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How to Detect Fake Net-Nets
Posted by: Mark Lin (IP Logged)
Date: December 5, 2012 09:56AM

It is common for classical Benjamin Graham-style value investors to buy stocks trading for less than net current asset value. However, not all net-nets are not real undervaluation cases, if you take the time to dig deeper.

A few caveats apply: In relation, the valuation of the key components of the net current asset value such as short-term investments, accounts receivables and inventories.

Investors should learn to differentiate between bank deposits and other short-term investments such as stocks, bonds, hybrid securities and structured products. These investments are typically mark-to-market with huge volatility in their prices and values.

Accounts receivables are near-cash in nature as long as they do not become bad debts, i.e. customers default on payment. If a large percentage of accounts receivables is concentrated with a few customers, the risk of non-payment on the receivables is higher. In addition, if the customers themselves have weak balance sheets and poor profitability, the accounts receivables should be discounted further. Investors should also assess the collectability risk of accounts receivables for the company in terms of the trend in account receivable days, the credit payment terms for customers, the credit strength of major customers, the adequacy of current provisions for bad debts and the potential for further write-downs on the receivables. Receivables overdue for a period exceeding the average receivable days of a company is at high risk of write-down. A trend analysis could be done to examine the trend of receivable days and the proportion of receivables overdue for more than 90 days.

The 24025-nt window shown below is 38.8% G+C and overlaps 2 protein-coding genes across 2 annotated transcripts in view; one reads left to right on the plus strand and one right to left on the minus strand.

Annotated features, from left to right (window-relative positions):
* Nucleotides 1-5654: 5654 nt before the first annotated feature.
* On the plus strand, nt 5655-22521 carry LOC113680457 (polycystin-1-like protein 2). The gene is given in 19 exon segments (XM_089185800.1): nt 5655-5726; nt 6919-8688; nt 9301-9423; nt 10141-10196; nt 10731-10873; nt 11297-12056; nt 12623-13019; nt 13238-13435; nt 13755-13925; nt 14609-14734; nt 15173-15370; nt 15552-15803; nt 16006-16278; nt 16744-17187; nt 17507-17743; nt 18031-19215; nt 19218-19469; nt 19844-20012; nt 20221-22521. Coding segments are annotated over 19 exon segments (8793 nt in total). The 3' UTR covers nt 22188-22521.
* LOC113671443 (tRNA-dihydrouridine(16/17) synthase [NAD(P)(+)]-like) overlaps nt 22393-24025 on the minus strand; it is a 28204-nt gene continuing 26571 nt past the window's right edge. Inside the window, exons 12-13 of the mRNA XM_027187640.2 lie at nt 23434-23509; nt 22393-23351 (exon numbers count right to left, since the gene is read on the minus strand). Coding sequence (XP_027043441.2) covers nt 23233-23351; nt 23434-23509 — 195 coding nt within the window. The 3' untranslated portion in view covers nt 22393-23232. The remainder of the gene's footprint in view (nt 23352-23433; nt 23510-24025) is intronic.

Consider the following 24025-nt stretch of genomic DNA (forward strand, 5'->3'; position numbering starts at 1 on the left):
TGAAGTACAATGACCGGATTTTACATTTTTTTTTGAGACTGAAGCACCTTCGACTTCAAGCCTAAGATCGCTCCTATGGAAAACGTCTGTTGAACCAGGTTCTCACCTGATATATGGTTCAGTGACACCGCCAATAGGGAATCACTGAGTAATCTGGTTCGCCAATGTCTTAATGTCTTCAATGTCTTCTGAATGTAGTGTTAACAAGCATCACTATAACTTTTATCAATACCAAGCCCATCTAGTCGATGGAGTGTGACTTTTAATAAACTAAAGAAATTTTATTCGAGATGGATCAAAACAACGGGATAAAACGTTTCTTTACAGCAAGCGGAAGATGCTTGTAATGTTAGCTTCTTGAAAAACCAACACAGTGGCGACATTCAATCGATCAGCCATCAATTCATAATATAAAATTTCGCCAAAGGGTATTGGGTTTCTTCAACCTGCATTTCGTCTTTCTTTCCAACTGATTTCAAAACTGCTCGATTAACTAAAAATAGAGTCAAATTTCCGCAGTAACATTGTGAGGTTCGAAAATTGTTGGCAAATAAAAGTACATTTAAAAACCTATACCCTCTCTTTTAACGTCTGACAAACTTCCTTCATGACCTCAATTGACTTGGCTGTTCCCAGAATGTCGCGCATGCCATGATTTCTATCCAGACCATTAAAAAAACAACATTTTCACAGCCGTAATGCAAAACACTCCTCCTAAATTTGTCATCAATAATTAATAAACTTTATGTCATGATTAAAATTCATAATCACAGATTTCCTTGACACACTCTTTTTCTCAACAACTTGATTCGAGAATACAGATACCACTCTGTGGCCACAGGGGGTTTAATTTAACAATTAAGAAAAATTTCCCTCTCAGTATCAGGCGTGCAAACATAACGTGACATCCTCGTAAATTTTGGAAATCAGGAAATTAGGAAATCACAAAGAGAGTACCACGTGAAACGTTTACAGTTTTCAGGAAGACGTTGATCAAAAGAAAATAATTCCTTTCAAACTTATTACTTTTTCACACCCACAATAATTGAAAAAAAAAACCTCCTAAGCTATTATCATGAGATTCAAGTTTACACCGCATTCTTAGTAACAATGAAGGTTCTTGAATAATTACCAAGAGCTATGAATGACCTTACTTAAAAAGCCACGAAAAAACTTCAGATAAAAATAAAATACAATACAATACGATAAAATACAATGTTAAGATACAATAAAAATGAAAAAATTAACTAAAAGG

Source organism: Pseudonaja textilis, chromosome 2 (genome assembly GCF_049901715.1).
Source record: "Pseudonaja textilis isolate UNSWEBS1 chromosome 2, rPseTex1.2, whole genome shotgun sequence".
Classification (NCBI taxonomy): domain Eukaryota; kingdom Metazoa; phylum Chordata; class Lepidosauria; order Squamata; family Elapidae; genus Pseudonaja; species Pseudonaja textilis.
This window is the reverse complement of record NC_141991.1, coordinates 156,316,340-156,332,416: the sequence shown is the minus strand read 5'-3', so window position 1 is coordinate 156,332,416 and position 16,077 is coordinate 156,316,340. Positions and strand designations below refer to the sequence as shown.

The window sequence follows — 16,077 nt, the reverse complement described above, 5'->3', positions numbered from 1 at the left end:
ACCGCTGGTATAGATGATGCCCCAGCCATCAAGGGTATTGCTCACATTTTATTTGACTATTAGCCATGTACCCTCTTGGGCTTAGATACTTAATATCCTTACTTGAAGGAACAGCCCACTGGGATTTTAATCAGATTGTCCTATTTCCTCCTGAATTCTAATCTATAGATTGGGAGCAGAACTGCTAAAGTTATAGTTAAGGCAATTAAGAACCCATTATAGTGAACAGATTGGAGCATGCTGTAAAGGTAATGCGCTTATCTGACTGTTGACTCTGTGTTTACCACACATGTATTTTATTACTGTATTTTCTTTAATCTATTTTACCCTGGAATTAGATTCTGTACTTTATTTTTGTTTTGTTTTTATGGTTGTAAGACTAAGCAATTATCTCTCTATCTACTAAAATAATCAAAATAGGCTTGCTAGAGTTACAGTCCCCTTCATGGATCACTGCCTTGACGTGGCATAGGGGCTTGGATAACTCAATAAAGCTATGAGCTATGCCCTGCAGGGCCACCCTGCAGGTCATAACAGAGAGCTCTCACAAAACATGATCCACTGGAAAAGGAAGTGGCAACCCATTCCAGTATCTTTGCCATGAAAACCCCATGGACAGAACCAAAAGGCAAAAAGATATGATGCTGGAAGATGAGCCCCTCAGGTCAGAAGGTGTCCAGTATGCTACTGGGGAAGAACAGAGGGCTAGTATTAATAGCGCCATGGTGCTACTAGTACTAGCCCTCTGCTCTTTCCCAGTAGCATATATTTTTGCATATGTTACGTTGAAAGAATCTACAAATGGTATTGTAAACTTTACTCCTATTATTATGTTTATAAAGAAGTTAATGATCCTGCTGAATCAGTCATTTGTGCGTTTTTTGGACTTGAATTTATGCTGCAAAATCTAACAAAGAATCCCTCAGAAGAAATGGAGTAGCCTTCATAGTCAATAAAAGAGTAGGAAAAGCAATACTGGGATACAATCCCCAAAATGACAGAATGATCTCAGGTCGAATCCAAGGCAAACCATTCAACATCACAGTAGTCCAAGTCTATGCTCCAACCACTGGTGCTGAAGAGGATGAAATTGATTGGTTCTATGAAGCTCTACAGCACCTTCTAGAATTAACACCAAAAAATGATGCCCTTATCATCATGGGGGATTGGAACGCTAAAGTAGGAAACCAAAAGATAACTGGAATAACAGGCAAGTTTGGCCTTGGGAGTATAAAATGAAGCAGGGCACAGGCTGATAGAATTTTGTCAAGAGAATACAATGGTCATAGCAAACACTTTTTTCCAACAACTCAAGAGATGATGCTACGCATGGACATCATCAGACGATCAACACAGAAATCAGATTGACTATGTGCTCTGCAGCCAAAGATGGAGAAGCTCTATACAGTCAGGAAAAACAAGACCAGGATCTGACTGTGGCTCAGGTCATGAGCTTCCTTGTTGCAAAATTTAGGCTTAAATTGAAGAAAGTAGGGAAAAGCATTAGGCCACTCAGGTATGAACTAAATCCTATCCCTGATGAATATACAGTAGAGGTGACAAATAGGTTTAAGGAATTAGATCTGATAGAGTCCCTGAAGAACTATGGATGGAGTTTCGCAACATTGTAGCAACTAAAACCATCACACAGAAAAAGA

Under normal conditions, the costs and selling prices of inventories are relatively stable. In reality, rising raw material costs, changing customer preferences and lack of bargaining power with suppliers & customers could lead to overstocking, loss-making finished products and eventually write-downs on inventories. The marketability of various types of inventory differs. While most inventories can be sold at or close to book value, consumer electronics such as smartphones and high-end apparel can quickly be obsolete and sell for significantly less than cost. Also, certain types of inventories may suffer from lack of market depth. Specialized inventories such semiconductor testing equipment and fresh produce may not find sufficient buyers for a realization of value within a specific period of time.

Previously, I also wrote about Radioshack Corp (RSH) as a "fake net-net," as it has significant off-balance sheet liabilities in the form of operating leases and purchase obligations which exceed its current assets in value.

Stocks Discussed: RSH,
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